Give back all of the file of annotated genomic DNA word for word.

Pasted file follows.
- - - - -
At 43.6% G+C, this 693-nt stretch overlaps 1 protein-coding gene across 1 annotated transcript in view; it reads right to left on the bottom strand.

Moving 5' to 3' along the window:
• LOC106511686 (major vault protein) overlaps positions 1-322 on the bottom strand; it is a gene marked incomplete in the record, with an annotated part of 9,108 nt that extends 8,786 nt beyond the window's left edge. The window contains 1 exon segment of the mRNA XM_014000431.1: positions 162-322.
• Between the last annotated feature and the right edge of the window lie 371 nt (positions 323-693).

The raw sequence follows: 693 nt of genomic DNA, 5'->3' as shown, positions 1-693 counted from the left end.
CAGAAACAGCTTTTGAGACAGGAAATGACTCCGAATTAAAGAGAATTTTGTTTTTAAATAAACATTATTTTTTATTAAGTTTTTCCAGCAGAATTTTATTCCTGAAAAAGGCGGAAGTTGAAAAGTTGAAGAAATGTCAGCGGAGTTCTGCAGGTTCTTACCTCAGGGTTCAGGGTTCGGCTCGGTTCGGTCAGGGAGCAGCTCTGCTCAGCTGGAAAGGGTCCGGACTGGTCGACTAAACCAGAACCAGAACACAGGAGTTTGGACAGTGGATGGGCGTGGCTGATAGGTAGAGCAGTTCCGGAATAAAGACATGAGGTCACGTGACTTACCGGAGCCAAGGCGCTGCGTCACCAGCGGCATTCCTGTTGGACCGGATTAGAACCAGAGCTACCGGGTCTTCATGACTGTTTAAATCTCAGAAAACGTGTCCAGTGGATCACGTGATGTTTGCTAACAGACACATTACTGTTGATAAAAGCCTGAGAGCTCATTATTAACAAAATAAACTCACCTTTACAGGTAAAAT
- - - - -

At 43.6% G+C, this 693-nt stretch overlaps 1 protein-coding gene across 1 annotated transcript in view; it reads right to left on the bottom strand.

Moving 5' to 3' along the window:
• LOC106511686 (major vault protein) overlaps positions 1-322 on the bottom strand; it is a gene marked incomplete in the record, with an annotated part of 9,108 nt that extends 8,786 nt beyond the window's left edge. The window contains 1 exon segment of the mRNA XM_014000431.1: positions 162-322.
• Between the last annotated feature and the right edge of the window lie 371 nt (positions 323-693).

The raw sequence follows: 693 nt of genomic DNA, 5'->3' as shown, positions 1-693 counted from the left end.
CAGAAACAGCTTTTGAGACAGGAAATGACTCCGAATTAAAGAGAATTTTGTTTTTAAATAAACATTATTTTTTATTAAGTTTTTCCAGCAGAATTTTATTCCTGAAAAAGGCGGAAGTTGAAAAGTTGAAGAAATGTCAGCGGAGTTCTGCAGGTTCTTACCTCAGGGTTCAGGGTTCGGCTCGGTTCGGTCAGGGAGCAGCTCTGCTCAGCTGGAAAGGGTCCGGACTGGTCGACTAAACCAGAACCAGAACACAGGAGTTTGGACAGTGGATGGGCGTGGCTGATAGGTAGAGCAGTTCCGGAATAAAGACATGAGGTCACGTGACTTACCGGAGCCAAGGCGCTGCGTCACCAGCGGCATTCCTGTTGGACCGGATTAGAACCAGAGCTACCGGGTCTTCATGACTGTTTAAATCTCAGAAAACGTGTCCAGTGGATCACGTGATGTTTGCTAACAGACACATTACTGTTGATAAAAGCCTGAGAGCTCATTATTAACAAAATAAACTCACCTTTACAGGTAAAAT